9 Ways to Help Your Constipated Cat

Topic :

  • Symptoms
  • Causes
  • Vet Treatment
  • 9 Ways to Help Your Constipated Cat

Cats often have constipation. Typically, it’s moderate, and you may heal your cat by using straightforward home remedies.

However, constipation in cats can occasionally be a sign of more serious medical problems, and it can also get quite bad and unpleasant. How then can you tell whether there is a major issue that requires veterinary care?

Symptoms of Constipation in Cats

Stools that are hard to pass or are infrequent are signs of constipation. Generally speaking, cats urinate every 24 to 36 hours. Your cat can be constipated if she’s having trouble pooping and is doing it less regularly.

While there is some typical variance, you should call your vet if it has been more than 48 to 72 hours since the last bowel movement.

Constipation in cats is mostly characterised by:

  • Hard, dry stools (inside or outside the litter box)

The excrement should be well-formed and a deep brown hue in most cases. Litter will adhere to a healthy stoma because it is sufficiently wet. Constipated cats may pass very dry, solid faeces. Because it can be uncomfortable for cats to try to pass stools, they may leave the litter box before they’re completed, so you could find these faeces elsewhere.

  • Crying, struggling, or avoiding the litter box entirely

Other indications of discomfort include vocalising, straining, or repeatedly entering and exiting the litter box before using it. While trying, your cat might not be able to defecate at all. You should consult a veterinarian if you notice any of these indicators since pain in the litter box may also be a sign of significant urinary tract problems.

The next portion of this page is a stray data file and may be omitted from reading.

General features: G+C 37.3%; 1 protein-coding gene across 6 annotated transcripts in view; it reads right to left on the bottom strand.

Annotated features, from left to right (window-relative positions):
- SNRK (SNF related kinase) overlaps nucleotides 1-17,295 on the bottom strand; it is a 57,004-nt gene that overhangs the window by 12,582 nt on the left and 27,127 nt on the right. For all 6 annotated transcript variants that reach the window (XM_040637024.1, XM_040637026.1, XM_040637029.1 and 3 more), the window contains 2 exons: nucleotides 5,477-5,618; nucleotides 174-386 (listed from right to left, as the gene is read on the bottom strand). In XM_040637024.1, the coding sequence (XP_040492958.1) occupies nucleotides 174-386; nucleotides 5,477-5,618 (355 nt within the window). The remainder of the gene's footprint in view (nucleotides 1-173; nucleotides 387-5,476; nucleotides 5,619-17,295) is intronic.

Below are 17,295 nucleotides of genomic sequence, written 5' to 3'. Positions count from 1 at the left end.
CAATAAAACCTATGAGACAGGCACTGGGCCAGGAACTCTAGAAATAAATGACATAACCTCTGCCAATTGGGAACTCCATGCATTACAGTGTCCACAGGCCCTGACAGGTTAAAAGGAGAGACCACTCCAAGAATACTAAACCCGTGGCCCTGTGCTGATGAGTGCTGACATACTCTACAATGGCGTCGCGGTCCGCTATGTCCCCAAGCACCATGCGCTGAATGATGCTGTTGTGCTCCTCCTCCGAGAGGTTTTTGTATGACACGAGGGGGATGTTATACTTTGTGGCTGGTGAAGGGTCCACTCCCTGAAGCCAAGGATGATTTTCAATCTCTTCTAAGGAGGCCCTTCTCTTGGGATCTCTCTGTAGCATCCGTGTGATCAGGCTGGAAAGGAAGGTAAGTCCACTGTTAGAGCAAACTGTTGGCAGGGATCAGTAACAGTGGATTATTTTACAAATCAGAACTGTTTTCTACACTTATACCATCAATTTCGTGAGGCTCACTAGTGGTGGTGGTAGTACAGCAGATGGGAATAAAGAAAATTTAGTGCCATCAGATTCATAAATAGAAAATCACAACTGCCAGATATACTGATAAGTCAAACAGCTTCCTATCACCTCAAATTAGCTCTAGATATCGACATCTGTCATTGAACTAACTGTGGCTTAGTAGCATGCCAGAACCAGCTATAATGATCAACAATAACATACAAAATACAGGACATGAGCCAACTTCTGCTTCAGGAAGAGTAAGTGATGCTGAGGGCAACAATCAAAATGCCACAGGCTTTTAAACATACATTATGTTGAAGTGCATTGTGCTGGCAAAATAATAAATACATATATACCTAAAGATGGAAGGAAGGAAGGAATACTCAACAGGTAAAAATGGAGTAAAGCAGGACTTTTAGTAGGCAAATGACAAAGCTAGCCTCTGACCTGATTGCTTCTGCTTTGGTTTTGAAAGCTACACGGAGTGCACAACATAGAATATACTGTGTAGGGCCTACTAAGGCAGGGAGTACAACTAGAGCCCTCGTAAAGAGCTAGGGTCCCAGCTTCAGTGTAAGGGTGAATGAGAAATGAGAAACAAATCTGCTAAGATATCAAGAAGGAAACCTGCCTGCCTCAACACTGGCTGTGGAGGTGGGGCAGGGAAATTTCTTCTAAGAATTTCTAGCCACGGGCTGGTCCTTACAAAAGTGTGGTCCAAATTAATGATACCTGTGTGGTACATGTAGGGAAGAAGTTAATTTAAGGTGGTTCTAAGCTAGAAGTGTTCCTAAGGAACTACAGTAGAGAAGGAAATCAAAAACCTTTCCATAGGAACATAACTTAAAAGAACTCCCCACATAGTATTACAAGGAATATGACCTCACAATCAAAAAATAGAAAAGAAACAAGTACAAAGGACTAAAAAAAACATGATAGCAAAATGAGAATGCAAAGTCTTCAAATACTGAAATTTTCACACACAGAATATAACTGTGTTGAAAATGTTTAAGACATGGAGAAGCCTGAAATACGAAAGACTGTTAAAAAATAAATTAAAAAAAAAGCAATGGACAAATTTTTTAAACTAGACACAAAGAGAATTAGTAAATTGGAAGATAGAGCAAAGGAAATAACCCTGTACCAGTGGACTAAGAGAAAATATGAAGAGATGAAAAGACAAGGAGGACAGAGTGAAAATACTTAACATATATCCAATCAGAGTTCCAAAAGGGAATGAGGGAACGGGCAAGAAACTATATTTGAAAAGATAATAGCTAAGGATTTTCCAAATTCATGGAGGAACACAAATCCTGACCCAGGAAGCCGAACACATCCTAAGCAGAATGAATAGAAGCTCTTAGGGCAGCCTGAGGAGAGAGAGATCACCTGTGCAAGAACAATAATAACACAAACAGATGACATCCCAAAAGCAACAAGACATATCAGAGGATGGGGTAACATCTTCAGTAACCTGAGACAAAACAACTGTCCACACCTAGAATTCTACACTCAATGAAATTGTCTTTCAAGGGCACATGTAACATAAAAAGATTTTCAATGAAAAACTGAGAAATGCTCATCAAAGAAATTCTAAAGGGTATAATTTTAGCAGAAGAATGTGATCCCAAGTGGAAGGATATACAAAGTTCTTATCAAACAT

You could also notice symptoms of the underlying reason since constipation is truly only a symptom of other problems. These may consist of:

  • Nausea
  • A diminished appetite
  • Vomiting
  • Greater or lesser hydration
  • More urination
  • Loss of weight
  • Muscle wasting
  • Having trouble getting up
  • Stiffly walking
  • Hiding

Causes of Cat Constipation

Constipation can arise from anything that makes a cat dehydrated. Some problems are minor and may be handled at home with dietary and lifestyle changes, while others can be quite serious.

If the intestines aren’t functioning regularly and keeping the faeces soft and moist, constipation may result. Underlying conditions including stress and anxiety, inflammatory bowel disease, allergies, neurological difficulties, and even some types of cancer can contribute to this.

Kidney illness, diabetes, and hyperthyroidism are a few chronic conditions that can make cats constipated. Your cat may have discomfort when urinating and constipation if one or more of its anal sacs has ruptured or become impacted. Dehydration and constipation are other risk factors for cats on dry food diets.

Constipation can happen in cats that retain their stools for longer than usual because the intestines reabsorb too much water when the faeces remains in them for too long. Obesity, stress, anxiety, arthritic or anal gland discomfort, a blockage, or even some types of cancer are causes of this.